In our previous post we discussed the two types of mindsets and how we can deliberately change the type of mindset we have. I asked you to think back to a task you recently gave up on because you didn’t possess the growth mindset. I would love to hear your experiences with this exercise, so please  your story to [email protected] 

At the moment you may feel a strong urge to get fit and healthy. We would say that at this time, you’re highly motivated to accomplish this goal. The truth is, the road to a fitter and healthier you is a long one, and on that road you will find that your current level of motivation will start to fade. Motivation is temporary, so what are you going to do when you no longer have the motivation to eat healthier and go to the gym? The answer is to form HABITS. Habits will be there for you when motivation fades.  

What are habits? Habits are simply patterns that we repeat without much thought. For instance, you may drive the same route to work every day. The first time you took that route, you had to think about where to turn. But over time, after driving that route day after day, you didn’t have to think about each and every turn along the way. Once you repeat an action many times, the brain rewires itself to make that process automated. You don’t have to think about doing it; it’s now a habit. 

Not all habits are good for us. If you feel bad about yourself, or you’re stressed or tired, you might notice that eating something sweet like chocolate might make you feel better. You have a “cue” or signal: the bad feeling. Then you have the “action”: the eating of the chocolate. Finally you have the “reward”: the feeling better. As time goes on and this process repeats itself, the reward you get from eating the chocolate will actually come before you even eat the chocolate—it’ll come in the form of a “craving” when the cue happens. Now, any time you start to feel bad, you’ll get a craving for chocolate. This is a habit loop that can spin out of control. For example, if you start to feel bad about how much weight you’ve gained from eating all of that chocolate, you will get the craving for more chocolate, which will lead to more weight gain, which will lead to more unhappy thoughts…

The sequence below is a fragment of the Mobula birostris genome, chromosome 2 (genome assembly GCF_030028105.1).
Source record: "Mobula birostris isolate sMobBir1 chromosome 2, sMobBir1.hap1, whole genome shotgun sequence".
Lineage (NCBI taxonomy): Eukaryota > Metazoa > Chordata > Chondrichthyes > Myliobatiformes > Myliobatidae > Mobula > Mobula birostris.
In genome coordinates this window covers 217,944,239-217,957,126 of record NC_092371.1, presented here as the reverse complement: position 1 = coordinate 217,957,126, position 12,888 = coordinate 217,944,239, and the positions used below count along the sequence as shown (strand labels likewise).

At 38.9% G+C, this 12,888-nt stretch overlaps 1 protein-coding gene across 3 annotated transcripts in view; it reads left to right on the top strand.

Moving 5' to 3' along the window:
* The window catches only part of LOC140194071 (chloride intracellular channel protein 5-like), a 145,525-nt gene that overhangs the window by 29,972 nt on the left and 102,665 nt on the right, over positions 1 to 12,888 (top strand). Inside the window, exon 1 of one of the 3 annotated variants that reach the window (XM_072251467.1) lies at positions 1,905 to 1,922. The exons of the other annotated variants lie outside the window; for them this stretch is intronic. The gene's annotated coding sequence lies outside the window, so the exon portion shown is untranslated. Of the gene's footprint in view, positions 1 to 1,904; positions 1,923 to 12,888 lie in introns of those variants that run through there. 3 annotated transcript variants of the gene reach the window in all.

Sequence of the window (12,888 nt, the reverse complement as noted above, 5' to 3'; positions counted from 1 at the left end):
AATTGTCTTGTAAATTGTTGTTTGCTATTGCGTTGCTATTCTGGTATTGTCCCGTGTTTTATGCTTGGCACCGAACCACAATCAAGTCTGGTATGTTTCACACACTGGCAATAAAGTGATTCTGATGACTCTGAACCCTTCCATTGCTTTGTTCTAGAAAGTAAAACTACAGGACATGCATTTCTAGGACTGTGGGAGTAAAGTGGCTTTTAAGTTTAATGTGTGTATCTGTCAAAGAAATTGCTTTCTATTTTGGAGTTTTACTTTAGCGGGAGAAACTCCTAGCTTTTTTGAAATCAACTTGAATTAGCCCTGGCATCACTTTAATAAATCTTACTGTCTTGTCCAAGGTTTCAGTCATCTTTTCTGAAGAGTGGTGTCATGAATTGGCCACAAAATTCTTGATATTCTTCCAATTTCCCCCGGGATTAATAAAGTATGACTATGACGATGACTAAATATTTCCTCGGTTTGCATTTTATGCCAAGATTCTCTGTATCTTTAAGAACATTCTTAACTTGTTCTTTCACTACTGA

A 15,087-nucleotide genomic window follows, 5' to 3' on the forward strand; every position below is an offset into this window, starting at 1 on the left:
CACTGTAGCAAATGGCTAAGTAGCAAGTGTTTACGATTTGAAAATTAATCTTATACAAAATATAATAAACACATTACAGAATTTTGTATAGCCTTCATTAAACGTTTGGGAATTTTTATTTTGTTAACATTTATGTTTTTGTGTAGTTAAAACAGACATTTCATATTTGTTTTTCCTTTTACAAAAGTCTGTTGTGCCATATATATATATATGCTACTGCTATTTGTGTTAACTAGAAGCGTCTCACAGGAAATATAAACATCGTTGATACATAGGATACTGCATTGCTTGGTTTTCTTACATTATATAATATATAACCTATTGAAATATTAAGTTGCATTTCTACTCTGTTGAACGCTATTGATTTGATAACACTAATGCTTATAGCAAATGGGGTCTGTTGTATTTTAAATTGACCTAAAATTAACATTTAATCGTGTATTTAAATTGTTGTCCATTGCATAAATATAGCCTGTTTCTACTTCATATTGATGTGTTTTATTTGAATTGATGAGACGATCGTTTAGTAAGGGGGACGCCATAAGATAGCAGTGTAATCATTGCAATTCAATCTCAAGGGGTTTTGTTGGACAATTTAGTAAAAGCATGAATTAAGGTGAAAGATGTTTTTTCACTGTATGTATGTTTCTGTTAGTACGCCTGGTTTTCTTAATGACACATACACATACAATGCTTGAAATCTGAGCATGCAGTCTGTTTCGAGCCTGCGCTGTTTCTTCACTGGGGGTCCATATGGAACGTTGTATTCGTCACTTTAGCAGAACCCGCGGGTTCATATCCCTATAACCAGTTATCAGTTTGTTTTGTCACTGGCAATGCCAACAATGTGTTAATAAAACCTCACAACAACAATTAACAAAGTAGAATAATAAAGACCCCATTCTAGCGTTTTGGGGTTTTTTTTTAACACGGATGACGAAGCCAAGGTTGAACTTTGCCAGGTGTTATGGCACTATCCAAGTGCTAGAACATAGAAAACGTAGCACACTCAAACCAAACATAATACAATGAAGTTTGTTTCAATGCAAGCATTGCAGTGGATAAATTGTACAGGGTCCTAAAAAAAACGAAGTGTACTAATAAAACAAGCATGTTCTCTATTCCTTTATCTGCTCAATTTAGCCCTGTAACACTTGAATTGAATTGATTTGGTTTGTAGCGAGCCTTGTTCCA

So how do we break a bad habit? The key is pinpointing the cue. I want you to examine your daily routine and determine your habits. Then determine if these habits are helping you move closer to your goal. If they aren’t, I want you to figure out what’s triggering the cue for your bad habits and take steps to alter that cue. If lack of sleep causes you to need a boost of caffeine late in the day, which then leads to you needing a glass of wine in order to wind down for bed, then I want you to take the steps necessary for getting a full eight hours of sleep. This way, we get sufficient sleep and don’t need the caffeine or the wine, all by changing the cue. 

Simply put, habits are a large part of what makes us who we are, and if you want to change, you will need to change your habits.  


Please write back with any questions you have for me and I will be glad to help. Also, feel free to share your experiences with me. 


For more information on habits and how to change them, check out Charles Duhigg’s book,

The Power of Habit: Why We Do What We Do In Life and Business.